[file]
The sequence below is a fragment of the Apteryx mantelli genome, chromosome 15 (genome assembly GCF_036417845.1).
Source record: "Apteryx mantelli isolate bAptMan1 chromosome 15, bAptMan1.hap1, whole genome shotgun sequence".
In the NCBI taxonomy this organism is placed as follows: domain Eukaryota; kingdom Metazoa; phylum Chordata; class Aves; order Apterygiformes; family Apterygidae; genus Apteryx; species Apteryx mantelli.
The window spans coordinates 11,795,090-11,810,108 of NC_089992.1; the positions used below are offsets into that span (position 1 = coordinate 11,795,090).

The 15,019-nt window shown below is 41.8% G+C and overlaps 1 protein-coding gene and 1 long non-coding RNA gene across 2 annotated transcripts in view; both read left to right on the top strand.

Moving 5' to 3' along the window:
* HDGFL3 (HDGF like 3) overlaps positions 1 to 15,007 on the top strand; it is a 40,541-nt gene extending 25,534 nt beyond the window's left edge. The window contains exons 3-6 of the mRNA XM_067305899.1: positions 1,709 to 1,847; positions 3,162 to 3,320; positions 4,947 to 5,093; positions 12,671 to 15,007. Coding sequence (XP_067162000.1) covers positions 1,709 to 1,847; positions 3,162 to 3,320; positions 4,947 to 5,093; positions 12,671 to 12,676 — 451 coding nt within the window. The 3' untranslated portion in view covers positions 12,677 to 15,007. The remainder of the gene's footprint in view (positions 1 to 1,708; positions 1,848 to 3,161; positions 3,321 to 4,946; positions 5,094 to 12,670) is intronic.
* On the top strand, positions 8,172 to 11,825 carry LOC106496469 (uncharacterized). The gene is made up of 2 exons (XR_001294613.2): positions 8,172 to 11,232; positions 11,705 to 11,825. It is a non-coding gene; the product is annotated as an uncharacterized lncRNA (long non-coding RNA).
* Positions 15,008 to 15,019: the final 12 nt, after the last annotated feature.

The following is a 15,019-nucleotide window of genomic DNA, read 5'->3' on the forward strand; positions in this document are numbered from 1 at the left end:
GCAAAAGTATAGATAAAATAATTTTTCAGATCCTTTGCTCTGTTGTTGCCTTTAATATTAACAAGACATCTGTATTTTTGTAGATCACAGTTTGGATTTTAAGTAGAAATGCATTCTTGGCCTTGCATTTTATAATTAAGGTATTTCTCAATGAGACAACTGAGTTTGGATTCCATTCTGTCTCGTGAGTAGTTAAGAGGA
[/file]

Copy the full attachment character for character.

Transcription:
The sequence below is a fragment of the Apteryx mantelli genome, chromosome 15 (genome assembly GCF_036417845.1).
Source record: "Apteryx mantelli isolate bAptMan1 chromosome 15, bAptMan1.hap1, whole genome shotgun sequence".
In the NCBI taxonomy this organism is placed as follows: domain Eukaryota; kingdom Metazoa; phylum Chordata; class Aves; order Apterygiformes; family Apterygidae; genus Apteryx; species Apteryx mantelli.
The window spans coordinates 11,795,090-11,810,108 of NC_089992.1; the positions used below are offsets into that span (position 1 = coordinate 11,795,090).

The 15,019-nt window shown below is 41.8% G+C and overlaps 1 protein-coding gene and 1 long non-coding RNA gene across 2 annotated transcripts in view; both read left to right on the top strand.

Moving 5' to 3' along the window:
* HDGFL3 (HDGF like 3) overlaps positions 1 to 15,007 on the top strand; it is a 40,541-nt gene extending 25,534 nt beyond the window's left edge. The window contains exons 3-6 of the mRNA XM_067305899.1: positions 1,709 to 1,847; positions 3,162 to 3,320; positions 4,947 to 5,093; positions 12,671 to 15,007. Coding sequence (XP_067162000.1) covers positions 1,709 to 1,847; positions 3,162 to 3,320; positions 4,947 to 5,093; positions 12,671 to 12,676 — 451 coding nt within the window. The 3' untranslated portion in view covers positions 12,677 to 15,007. The remainder of the gene's footprint in view (positions 1 to 1,708; positions 1,848 to 3,161; positions 3,321 to 4,946; positions 5,094 to 12,670) is intronic.
* On the top strand, positions 8,172 to 11,825 carry LOC106496469 (uncharacterized). The gene is made up of 2 exons (XR_001294613.2): positions 8,172 to 11,232; positions 11,705 to 11,825. It is a non-coding gene; the product is annotated as an uncharacterized lncRNA (long non-coding RNA).
* Positions 15,008 to 15,019: the final 12 nt, after the last annotated feature.

The following is a 15,019-nucleotide window of genomic DNA, read 5'->3' on the forward strand; positions in this document are numbered from 1 at the left end:
GCAAAAGTATAGATAAAATAATTTTTCAGATCCTTTGCTCTGTTGTTGCCTTTAATATTAACAAGACATCTGTATTTTTGTAGATCACAGTTTGGATTTTAAGTAGAAATGCATTCTTGGCCTTGCATTTTATAATTAAGGTATTTCTCAATGAGACAACTGAGTTTGGATTCCATTCTGTCTCGTGAGTAGTTAAGAGGA